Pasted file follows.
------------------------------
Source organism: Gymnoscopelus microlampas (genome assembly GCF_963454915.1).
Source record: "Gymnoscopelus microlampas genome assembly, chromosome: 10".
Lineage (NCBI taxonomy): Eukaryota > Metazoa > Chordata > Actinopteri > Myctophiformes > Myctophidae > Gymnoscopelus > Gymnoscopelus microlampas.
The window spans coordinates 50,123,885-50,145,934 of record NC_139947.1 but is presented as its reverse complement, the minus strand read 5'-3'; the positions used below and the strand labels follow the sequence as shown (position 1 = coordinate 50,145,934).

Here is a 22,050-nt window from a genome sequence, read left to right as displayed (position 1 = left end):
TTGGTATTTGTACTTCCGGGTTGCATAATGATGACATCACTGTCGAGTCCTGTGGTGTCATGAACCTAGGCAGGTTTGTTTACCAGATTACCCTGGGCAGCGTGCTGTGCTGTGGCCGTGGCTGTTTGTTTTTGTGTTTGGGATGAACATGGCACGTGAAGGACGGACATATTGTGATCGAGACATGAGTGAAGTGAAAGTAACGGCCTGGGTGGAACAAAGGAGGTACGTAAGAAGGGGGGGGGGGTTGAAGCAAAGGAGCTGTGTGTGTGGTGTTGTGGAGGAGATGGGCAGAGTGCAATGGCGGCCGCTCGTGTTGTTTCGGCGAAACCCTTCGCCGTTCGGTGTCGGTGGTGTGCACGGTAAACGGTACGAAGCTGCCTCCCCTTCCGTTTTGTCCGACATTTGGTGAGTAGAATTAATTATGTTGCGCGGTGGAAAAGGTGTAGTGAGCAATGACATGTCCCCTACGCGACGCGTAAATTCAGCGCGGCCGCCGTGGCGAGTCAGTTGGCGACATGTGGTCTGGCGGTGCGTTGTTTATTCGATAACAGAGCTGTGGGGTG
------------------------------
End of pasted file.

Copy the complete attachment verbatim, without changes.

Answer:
Source organism: Gymnoscopelus microlampas (genome assembly GCF_963454915.1).
Source record: "Gymnoscopelus microlampas genome assembly, chromosome: 10".
Lineage (NCBI taxonomy): Eukaryota > Metazoa > Chordata > Actinopteri > Myctophiformes > Myctophidae > Gymnoscopelus > Gymnoscopelus microlampas.
The window spans coordinates 50,123,885-50,145,934 of record NC_139947.1 but is presented as its reverse complement, the minus strand read 5'-3'; the positions used below and the strand labels follow the sequence as shown (position 1 = coordinate 50,145,934).

Here is a 22,050-nt window from a genome sequence, read left to right as displayed (position 1 = left end):
TTGGTATTTGTACTTCCGGGTTGCATAATGATGACATCACTGTCGAGTCCTGTGGTGTCATGAACCTAGGCAGGTTTGTTTACCAGATTACCCTGGGCAGCGTGCTGTGCTGTGGCCGTGGCTGTTTGTTTTTGTGTTTGGGATGAACATGGCACGTGAAGGACGGACATATTGTGATCGAGACATGAGTGAAGTGAAAGTAACGGCCTGGGTGGAACAAAGGAGGTACGTAAGAAGGGGGGGGGGGTTGAAGCAAAGGAGCTGTGTGTGTGGTGTTGTGGAGGAGATGGGCAGAGTGCAATGGCGGCCGCTCGTGTTGTTTCGGCGAAACCCTTCGCCGTTCGGTGTCGGTGGTGTGCACGGTAAACGGTACGAAGCTGCCTCCCCTTCCGTTTTGTCCGACATTTGGTGAGTAGAATTAATTATGTTGCGCGGTGGAAAAGGTGTAGTGAGCAATGACATGTCCCCTACGCGACGCGTAAATTCAGCGCGGCCGCCGTGGCGAGTCAGTTGGCGACATGTGGTCTGGCGGTGCGTTGTTTATTCGATAACAGAGCTGTGGGGTG